“Perhaps this is really cure we are seeing,” said ESMO discussant Jonathan Ledermann, MD, of UCL Cancer Institute at University College London, noting that the median OS for BRCA-mutated ovarian cancer had not been reached. “We will have to wait for the full maturity to be absolutely certain of that.”

In the second study (PAOLA-1), which involved women with newly diagnosed advanced ovarian cancer, no significant OS benefit was seen in the overall study population when olaparib was added to bevacizumab (Avastin) maintenance, reported Isabelle Ray-Coquard, MD, PhD, of Centre Léon Bérard in Lyon, France, and the GINECO group.

But a “meaningfully” improved OS was observed in the subset with homologous recombination deficiency (HRD)-positive disease. In this group, 5-year OS rates were 65.5% with added olaparib versus 48.4% with bevacizumab alone (HR 0.62, 95% CI 0.45-0.85).

“These data confirm the addition of olaparib to bevacizumab as a standard of care for HRD-positive patients in this setting, and the importance of precision medicine and biomarker testing to guide treatment decision,” said Ray-Coquard.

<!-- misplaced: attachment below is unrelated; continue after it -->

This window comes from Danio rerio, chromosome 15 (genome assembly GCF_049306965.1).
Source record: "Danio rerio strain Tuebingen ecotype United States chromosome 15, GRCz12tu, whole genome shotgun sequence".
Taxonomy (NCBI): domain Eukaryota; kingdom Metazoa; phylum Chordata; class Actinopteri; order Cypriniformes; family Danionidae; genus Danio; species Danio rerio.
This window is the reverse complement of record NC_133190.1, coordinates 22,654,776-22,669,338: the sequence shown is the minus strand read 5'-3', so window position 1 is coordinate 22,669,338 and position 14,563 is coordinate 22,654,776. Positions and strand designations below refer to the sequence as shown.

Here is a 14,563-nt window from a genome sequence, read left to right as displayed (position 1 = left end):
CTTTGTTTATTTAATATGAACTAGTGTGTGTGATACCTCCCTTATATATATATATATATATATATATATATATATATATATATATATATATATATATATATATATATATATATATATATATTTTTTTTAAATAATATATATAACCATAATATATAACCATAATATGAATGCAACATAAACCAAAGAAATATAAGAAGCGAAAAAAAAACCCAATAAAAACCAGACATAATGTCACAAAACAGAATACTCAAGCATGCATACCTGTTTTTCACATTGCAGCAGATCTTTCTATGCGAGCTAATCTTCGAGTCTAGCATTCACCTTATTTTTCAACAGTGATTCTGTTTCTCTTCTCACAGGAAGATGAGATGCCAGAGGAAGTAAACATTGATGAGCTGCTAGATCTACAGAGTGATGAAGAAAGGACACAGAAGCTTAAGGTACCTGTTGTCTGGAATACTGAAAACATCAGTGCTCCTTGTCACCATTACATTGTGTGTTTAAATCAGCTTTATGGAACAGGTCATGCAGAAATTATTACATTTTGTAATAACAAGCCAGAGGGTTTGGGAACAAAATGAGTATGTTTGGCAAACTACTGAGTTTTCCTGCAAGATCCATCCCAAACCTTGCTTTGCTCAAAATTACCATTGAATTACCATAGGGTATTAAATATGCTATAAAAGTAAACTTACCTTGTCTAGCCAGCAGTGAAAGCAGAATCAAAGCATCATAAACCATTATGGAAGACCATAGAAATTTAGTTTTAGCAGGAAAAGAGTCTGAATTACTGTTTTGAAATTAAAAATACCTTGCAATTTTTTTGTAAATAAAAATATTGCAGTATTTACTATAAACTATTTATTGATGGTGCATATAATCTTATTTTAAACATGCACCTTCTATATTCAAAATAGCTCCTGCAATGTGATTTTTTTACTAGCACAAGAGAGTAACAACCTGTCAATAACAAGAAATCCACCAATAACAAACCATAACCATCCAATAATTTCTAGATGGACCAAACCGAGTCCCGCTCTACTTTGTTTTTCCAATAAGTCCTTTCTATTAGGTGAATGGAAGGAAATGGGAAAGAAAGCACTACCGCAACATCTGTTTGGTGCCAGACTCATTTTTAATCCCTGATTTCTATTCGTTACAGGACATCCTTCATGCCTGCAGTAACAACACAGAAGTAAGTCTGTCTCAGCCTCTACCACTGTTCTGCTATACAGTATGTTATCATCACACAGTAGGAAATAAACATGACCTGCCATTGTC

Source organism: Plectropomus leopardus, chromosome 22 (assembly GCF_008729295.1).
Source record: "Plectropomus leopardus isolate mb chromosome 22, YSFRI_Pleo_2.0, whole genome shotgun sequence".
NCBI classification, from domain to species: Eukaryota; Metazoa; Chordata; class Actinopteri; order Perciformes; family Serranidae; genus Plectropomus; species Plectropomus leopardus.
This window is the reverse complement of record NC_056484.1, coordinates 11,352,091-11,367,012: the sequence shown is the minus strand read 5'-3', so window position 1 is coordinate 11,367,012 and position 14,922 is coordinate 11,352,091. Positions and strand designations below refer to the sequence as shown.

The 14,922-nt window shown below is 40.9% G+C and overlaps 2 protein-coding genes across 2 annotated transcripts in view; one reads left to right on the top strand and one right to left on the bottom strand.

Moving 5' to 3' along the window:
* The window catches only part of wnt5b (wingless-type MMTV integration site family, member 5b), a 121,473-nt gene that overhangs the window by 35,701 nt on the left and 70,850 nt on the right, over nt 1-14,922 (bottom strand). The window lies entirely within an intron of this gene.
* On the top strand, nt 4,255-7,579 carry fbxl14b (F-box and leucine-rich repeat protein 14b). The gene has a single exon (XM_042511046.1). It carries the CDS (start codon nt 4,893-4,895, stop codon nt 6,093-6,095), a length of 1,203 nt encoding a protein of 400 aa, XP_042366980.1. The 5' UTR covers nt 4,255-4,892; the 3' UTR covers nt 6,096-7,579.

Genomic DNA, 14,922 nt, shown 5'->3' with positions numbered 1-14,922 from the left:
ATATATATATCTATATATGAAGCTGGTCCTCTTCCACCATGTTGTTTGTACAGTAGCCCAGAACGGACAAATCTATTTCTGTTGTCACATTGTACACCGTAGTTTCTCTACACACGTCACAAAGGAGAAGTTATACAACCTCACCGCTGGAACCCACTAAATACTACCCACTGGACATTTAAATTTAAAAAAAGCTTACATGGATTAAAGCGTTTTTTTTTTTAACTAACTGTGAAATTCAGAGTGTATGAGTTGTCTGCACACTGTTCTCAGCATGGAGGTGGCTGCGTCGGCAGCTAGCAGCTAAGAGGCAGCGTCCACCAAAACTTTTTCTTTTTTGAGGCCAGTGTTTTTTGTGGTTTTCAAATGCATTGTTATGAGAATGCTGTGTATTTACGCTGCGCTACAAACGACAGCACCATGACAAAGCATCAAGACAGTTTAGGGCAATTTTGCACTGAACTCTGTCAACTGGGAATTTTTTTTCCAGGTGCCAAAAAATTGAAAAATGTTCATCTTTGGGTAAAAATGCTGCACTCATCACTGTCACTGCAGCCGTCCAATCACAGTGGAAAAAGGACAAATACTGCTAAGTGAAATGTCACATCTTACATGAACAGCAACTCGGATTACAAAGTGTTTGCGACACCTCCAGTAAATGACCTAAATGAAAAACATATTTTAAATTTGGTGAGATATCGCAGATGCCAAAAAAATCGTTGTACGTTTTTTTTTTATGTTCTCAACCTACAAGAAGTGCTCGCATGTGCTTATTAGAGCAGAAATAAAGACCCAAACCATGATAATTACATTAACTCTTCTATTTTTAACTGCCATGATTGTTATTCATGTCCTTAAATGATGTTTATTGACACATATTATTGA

Ledermann said it remains to be seen what the added value of bevacizumab is, or whether PARP inhibitors alone are sufficient.

“What we can conclude,” he added, referring to both SOLO-1 and PAOLA-1, “is that this survival data confirm the value of biomarker-directed first-line therapy with maintenance PARP inhibitors — here with olaparib — in the treatment of ovarian cancer.”



This double-blind phase III trial randomly assigned 391 patients with newly diagnosed, advanced BRCA-mutant ovarian cancer in a 2:1 fashion to either maintenance olaparib or placebo for up to 2 years. Patients needed to be in clinical response to platinum-based chemotherapy to enroll.